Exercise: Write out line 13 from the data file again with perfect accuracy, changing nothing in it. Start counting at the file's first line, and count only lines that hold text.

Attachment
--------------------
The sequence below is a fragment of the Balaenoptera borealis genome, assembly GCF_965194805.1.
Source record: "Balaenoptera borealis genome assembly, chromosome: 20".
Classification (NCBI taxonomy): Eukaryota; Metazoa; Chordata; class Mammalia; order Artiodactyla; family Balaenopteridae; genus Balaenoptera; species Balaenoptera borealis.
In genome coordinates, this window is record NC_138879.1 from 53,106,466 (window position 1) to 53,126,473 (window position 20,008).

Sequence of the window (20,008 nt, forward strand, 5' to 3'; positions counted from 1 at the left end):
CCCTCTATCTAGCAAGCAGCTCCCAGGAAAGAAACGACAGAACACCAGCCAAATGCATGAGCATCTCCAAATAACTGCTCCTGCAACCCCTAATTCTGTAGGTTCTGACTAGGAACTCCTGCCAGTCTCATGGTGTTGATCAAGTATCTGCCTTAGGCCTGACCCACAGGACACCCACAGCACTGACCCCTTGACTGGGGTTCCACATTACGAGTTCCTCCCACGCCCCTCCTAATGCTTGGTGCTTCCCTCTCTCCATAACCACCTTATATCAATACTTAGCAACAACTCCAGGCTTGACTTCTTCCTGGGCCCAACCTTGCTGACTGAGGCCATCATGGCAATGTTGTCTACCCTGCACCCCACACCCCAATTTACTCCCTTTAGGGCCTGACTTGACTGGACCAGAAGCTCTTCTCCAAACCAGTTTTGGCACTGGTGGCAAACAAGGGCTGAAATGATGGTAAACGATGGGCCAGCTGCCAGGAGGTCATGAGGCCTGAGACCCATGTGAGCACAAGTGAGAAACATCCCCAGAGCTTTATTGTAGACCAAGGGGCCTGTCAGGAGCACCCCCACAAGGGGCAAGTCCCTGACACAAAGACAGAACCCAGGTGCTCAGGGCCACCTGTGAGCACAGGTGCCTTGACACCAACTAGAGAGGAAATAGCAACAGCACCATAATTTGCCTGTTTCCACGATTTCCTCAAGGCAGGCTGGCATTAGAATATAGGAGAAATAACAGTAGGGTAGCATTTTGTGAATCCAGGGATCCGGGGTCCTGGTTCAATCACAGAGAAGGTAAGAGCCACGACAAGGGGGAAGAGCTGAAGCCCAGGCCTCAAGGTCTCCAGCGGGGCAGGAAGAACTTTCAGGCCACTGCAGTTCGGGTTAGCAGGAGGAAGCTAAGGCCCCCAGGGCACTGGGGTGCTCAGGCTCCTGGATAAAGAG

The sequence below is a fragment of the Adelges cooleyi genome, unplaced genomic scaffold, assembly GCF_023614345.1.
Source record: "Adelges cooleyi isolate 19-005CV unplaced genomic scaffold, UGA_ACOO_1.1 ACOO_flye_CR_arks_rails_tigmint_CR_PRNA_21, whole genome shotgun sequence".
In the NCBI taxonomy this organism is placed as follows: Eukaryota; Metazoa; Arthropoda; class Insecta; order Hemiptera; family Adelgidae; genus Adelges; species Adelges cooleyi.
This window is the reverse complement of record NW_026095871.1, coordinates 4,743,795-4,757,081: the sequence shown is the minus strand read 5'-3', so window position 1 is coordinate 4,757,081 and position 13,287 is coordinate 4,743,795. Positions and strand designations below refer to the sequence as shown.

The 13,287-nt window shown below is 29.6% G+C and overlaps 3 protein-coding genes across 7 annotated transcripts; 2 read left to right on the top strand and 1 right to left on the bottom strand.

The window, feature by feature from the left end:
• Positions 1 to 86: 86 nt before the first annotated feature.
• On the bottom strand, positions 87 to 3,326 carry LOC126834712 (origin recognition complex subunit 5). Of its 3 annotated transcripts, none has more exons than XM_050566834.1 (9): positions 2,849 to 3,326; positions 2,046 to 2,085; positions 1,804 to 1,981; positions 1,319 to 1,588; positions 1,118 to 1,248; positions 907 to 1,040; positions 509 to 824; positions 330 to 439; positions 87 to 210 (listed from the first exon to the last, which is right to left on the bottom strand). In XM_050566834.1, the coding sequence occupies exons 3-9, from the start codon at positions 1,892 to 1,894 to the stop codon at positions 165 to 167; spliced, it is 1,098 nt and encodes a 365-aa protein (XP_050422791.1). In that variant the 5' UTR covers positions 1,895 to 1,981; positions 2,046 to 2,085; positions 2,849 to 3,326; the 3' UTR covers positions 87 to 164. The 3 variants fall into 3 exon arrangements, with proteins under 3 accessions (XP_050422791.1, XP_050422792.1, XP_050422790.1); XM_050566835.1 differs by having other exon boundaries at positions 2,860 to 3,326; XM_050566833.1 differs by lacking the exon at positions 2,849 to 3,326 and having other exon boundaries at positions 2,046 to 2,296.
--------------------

• Positions 1 to 86: 86 nt before the first annotated feature.